Dr Gary Lichtenstein and colleagues from Pennsylvania, USA contributed long-term safety data for infliximab and other therapies in Crohn's disease.
The research team prospectively evaluated Crohn's disease patients enrolled in the large, observational Crohn's Therapy, Resource, Evaluation, and Assessment Tool registry, established to compare infliximab safety with conventional nonbiological medications in Crohn's disease.
A total of 6,273 patients were enrolled and evaluated on or before 2010.
The team noted that 3,420 received infliximab, and 2,853 received other-treatments-only.
Mean length of patient follow-up was 5 years.
|Treatment with prednisone was associated with increased mortality risk|
|American Journal of Gastroenterology|
More infliximab- than other-treatments-only-treated patients had moderate-to-severe or severe-to-fulminant disease severity.
The researchers found that in the year before enrollment, more infliximab- than other-treatments-only-treated patients required surgical intervention, medical hospitalization, prednisone, immunomodulators, and narcotic analgesics.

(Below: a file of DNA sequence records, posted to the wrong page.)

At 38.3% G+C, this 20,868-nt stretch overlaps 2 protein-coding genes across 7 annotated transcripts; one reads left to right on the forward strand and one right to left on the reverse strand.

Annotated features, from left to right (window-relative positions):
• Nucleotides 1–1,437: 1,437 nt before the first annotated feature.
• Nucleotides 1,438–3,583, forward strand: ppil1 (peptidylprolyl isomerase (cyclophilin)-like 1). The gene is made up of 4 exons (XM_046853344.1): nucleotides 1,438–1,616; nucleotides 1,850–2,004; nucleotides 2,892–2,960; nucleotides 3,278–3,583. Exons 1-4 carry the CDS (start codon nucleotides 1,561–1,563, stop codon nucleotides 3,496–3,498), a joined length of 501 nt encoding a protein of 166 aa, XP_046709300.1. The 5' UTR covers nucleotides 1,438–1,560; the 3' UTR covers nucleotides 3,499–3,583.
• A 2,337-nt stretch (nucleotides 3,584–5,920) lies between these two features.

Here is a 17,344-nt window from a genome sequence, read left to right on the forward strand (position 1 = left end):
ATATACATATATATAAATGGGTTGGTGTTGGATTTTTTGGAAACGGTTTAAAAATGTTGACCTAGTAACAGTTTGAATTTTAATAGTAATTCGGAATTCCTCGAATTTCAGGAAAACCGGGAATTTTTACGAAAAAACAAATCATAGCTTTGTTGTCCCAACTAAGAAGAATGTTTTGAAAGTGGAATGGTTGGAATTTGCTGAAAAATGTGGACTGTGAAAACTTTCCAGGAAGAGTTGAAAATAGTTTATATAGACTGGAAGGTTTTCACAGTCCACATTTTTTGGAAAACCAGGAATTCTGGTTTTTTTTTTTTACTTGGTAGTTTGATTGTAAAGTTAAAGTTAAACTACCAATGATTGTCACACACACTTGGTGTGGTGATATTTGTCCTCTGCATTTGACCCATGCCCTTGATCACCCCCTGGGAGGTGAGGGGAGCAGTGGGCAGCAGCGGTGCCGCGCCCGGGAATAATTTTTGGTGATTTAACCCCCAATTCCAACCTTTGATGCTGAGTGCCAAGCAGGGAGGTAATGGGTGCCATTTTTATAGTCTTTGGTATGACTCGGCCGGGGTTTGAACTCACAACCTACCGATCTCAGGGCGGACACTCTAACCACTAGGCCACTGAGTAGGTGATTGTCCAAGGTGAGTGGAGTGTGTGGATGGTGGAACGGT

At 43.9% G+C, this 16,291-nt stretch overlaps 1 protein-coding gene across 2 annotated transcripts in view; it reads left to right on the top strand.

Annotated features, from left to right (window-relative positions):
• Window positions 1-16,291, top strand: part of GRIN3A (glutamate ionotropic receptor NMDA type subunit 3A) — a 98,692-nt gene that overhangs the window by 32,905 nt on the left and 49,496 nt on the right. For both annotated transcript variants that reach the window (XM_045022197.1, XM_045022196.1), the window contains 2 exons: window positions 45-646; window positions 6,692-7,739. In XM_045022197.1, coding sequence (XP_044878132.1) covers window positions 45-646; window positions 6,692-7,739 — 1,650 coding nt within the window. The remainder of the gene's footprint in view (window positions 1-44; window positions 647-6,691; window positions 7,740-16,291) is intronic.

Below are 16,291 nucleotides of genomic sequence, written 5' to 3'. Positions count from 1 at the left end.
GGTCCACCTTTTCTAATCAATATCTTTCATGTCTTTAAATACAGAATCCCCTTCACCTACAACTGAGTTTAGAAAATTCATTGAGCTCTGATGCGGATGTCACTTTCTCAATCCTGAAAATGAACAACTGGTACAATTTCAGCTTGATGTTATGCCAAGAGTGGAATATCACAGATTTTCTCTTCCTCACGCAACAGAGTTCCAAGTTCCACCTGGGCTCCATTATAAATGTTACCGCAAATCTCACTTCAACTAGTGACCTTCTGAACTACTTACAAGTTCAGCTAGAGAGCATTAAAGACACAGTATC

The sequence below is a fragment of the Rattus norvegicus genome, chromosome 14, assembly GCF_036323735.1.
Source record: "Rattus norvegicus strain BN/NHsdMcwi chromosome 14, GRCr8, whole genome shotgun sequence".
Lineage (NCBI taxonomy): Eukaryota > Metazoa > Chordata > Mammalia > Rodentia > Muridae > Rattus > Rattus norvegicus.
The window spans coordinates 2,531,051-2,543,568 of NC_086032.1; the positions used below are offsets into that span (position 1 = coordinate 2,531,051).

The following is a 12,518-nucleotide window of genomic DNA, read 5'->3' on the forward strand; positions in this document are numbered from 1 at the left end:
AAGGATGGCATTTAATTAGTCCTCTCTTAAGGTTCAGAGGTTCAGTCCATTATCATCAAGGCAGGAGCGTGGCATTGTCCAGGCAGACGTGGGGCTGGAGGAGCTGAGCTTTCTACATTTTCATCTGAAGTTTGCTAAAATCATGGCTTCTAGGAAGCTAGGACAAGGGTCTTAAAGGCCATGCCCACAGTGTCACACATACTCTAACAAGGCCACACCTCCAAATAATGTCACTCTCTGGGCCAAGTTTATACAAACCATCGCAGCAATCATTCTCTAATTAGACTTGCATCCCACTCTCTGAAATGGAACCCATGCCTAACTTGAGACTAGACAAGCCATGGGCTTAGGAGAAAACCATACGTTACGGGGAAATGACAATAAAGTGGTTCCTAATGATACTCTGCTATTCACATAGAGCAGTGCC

The research team noted that patient mortality was similar for infliximab- and other-treatments-only-treated patients.
In multivariate logistic regression analyses, treatment with prednisone or narcotic analgesics and age were associated with increased mortality risk.
The team found that neither infliximab nor immunomodulator treatment was associated with increased mortality risk.
Factors independently associated with serious infections included moderate-to-severe disease activity, narcotic analgesic treatment, prednisone therapy, and infliximab treatment.
Dr Lichtenstein's team commented, "Mortality was similar between infliximab- and other-treatments-only-treated Crohn's disease patients."
"An increased risk of serious infection with infliximab was observed, although Crohn's disease severity and use of prednisone or narcotic analgesics carried higher risks."